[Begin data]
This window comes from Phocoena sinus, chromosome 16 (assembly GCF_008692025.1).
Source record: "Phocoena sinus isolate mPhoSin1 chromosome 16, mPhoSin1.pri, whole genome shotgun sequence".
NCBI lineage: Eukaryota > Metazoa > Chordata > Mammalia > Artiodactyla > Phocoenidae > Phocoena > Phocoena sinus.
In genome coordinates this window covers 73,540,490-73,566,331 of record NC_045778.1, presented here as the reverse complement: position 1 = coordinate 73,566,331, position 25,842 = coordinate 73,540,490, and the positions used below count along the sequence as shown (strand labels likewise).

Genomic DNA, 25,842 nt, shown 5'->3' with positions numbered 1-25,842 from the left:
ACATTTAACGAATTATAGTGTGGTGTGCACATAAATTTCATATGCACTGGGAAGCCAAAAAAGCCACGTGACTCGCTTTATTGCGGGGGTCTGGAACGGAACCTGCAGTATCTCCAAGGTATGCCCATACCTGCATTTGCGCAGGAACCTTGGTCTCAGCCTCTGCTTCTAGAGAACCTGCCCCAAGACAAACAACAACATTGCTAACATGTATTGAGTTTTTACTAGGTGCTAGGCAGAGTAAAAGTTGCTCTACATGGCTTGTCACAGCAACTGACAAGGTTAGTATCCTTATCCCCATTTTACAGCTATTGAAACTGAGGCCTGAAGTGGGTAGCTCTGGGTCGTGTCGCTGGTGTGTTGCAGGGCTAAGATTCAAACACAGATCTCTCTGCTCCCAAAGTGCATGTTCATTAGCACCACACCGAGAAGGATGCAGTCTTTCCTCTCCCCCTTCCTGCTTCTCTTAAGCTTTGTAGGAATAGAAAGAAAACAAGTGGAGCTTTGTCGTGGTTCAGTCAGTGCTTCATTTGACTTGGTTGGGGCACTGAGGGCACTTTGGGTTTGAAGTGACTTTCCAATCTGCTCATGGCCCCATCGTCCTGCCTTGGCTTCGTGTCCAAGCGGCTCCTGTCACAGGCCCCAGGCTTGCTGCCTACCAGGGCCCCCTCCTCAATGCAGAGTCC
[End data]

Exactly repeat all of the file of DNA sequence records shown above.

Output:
This window comes from Phocoena sinus, chromosome 16 (assembly GCF_008692025.1).
Source record: "Phocoena sinus isolate mPhoSin1 chromosome 16, mPhoSin1.pri, whole genome shotgun sequence".
NCBI lineage: Eukaryota > Metazoa > Chordata > Mammalia > Artiodactyla > Phocoenidae > Phocoena > Phocoena sinus.
In genome coordinates this window covers 73,540,490-73,566,331 of record NC_045778.1, presented here as the reverse complement: position 1 = coordinate 73,566,331, position 25,842 = coordinate 73,540,490, and the positions used below count along the sequence as shown (strand labels likewise).

Genomic DNA, 25,842 nt, shown 5'->3' with positions numbered 1-25,842 from the left:
ACATTTAACGAATTATAGTGTGGTGTGCACATAAATTTCATATGCACTGGGAAGCCAAAAAAGCCACGTGACTCGCTTTATTGCGGGGGTCTGGAACGGAACCTGCAGTATCTCCAAGGTATGCCCATACCTGCATTTGCGCAGGAACCTTGGTCTCAGCCTCTGCTTCTAGAGAACCTGCCCCAAGACAAACAACAACATTGCTAACATGTATTGAGTTTTTACTAGGTGCTAGGCAGAGTAAAAGTTGCTCTACATGGCTTGTCACAGCAACTGACAAGGTTAGTATCCTTATCCCCATTTTACAGCTATTGAAACTGAGGCCTGAAGTGGGTAGCTCTGGGTCGTGTCGCTGGTGTGTTGCAGGGCTAAGATTCAAACACAGATCTCTCTGCTCCCAAAGTGCATGTTCATTAGCACCACACCGAGAAGGATGCAGTCTTTCCTCTCCCCCTTCCTGCTTCTCTTAAGCTTTGTAGGAATAGAAAGAAAACAAGTGGAGCTTTGTCGTGGTTCAGTCAGTGCTTCATTTGACTTGGTTGGGGCACTGAGGGCACTTTGGGTTTGAAGTGACTTTCCAATCTGCTCATGGCCCCATCGTCCTGCCTTGGCTTCGTGTCCAAGCGGCTCCTGTCACAGGCCCCAGGCTTGCTGCCTACCAGGGCCCCCTCCTCAATGCAGAGTCC